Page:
Saturday, 8 September 1860 was a very memorable date in Peterborough’s young existence: it was the day royalty came to town in the form of Albert Edward, Queen Victoria’s eldest son, the Prince of Wales and future King Edward VII.
In 1860, the 18-year-old Prince was sent on a tour of British North America and the United States – one of a series of trips arranged for him to become familiar with the world in which he would be a future monarch. Chaperoning “Bertie” was his uncle, the Duke of Newcastle, and several other Court officials. On 9 July, the Prince and his entourage sailed from Plymouth for St John’s, Newfoundland, on board the warship HMS HERO. After touring the Maritimes and Canada East, they moved on to Canada West.
The tour arrived in Cobourg late in the evening of 7 September, where the Prince officially opened the new town hall, named for his mother. He then danced until almost dawn at an elaborate ball held in Victoria Hall.
Next morning the Prince’s party took the Cobourg-Peterborough Railway to Rice Lake. Local lore has it that when the train arrived in Harwood, residents did not recognize their future monarch because he was wearing a suit and top hat, not robes and a crown. Rice Lake was crossed on board the steamboat Otonabee instead of via the train bridge. The accepted reason for this transfer is that the bridge was too unsafe to risk the royal party, but some Toronto press claimed (perhaps railway propaganda) that they went by boat to get better views of the lake’s “picturesque islands” and wild rice beds.
The Mississaugas of Hiawatha welcomed the Prince with a special arch, an address by centenarian Chief Paudash, a rendering of God Save the Queen by their band, and handcrafted baskets as gifts for him and the Queen. The royal party then boarded the train (which had crossed the Rice Lake bridge without incident) and proceeded to Peterborough.
Although the train did not arrive in Peterborough until late morning, crowds began to gather at the Ashburnham station many hours in advance. With the Peterborough Rifle Company acting as an honour guard, a procession of carriages took the Prince, his entourage, and local dignitaries across the Hunter Street bridge, passing under two elaborately decorated arches, to the Court House Green (now Victoria Park) where a ceremony was held.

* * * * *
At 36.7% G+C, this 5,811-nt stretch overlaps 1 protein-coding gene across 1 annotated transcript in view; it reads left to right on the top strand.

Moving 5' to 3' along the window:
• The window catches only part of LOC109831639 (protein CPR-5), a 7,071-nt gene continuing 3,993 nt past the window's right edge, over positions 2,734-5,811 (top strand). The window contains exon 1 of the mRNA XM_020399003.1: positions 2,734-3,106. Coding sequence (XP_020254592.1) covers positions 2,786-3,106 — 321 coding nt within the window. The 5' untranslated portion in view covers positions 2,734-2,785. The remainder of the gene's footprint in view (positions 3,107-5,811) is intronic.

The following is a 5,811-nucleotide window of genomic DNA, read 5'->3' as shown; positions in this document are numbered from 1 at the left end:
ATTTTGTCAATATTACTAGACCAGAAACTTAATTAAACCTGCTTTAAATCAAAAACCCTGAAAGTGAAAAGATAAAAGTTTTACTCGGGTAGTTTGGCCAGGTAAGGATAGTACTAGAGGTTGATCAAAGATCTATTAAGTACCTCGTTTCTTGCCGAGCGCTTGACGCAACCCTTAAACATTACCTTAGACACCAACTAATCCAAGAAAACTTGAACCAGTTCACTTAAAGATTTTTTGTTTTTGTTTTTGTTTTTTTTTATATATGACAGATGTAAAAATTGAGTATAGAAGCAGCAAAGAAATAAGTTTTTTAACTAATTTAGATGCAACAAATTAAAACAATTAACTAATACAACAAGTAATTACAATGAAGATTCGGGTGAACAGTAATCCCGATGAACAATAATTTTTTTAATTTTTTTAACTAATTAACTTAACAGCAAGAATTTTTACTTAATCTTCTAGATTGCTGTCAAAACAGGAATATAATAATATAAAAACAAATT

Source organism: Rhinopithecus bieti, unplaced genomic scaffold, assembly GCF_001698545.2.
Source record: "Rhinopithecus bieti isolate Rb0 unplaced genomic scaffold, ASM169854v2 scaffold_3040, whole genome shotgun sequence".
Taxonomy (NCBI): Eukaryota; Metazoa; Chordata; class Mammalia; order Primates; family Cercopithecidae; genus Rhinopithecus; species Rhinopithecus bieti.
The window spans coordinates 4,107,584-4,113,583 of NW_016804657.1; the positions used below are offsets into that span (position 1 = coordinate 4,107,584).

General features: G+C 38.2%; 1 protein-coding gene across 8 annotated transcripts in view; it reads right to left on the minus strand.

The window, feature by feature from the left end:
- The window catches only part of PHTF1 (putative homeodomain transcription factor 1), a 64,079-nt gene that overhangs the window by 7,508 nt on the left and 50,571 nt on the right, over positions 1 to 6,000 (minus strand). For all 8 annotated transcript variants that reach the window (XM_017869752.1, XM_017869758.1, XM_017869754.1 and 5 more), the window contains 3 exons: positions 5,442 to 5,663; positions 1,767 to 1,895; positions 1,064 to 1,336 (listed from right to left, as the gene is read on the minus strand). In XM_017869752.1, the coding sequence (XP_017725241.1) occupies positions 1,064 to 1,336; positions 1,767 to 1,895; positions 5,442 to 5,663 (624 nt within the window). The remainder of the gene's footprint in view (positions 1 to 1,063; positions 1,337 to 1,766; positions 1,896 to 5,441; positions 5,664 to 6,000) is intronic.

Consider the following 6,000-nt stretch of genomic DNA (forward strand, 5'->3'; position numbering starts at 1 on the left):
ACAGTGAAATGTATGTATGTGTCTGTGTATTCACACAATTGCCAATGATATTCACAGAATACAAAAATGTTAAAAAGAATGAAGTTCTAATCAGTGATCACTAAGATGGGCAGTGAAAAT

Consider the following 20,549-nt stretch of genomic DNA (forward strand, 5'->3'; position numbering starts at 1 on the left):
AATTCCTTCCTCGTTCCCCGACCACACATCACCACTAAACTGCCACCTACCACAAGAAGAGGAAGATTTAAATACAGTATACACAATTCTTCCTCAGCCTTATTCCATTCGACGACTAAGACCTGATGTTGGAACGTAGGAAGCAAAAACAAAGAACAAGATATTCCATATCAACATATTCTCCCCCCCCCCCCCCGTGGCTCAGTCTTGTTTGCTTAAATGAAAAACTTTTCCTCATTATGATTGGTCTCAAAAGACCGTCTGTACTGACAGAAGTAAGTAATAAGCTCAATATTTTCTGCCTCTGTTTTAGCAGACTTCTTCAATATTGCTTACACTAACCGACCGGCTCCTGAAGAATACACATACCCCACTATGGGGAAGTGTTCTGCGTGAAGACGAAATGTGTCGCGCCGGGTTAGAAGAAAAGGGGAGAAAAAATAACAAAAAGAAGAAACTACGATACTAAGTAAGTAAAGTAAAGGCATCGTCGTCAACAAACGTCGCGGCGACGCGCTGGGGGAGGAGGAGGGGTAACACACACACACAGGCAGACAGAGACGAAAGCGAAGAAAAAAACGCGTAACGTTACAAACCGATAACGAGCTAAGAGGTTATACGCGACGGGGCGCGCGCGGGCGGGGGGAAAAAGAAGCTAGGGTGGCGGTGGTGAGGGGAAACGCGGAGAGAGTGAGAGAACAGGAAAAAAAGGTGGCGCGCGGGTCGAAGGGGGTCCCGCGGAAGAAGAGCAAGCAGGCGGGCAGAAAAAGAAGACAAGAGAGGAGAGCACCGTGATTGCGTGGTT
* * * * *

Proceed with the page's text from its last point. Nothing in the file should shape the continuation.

Cheering crowds lined the flag-bedecked procession route, and 15,000 more people thronged the Court House grounds in anticipation of His Highness’s arrival. As soon as he ascended the dais, a thousand-voice children’s choir sang “God Save The Queen” with a special verse addressed to the Prince. The Review newspaper noted that “The singing was very good indeed [… and] The Prince and those with him seemed much delighted”. The anthem was followed by addresses from Peterborough’s mayor and the County’s warden. The Prince responded with thanks on behalf of himself and the Queen.
Led by the Rifle Company once again, the royal party then proceeded to the downtown railway station via George Street, where they passed under a third decorated arch, and entrained for Toronto – with stops enroute in Port Hope and Whitby.
The Peterborough celebrations did not end with the Prince’s departure, however. In the evening, Caisse’s Hotel on George Street was brightly illuminated and a fireworks display was set off from its roof. Large crowds thronged the streets to watch the fireworks, which lasted until about 10:00 p.m., after which “all went quietly home”. As the Review concluded: “It was indeed a day of pleasure without one particle of alloy. Long will the visit of the Prince of Wales to Peterborough be cherished as the brightest, happiest day she has known.”
By: Don Willcock Peterborough Museum & Archives
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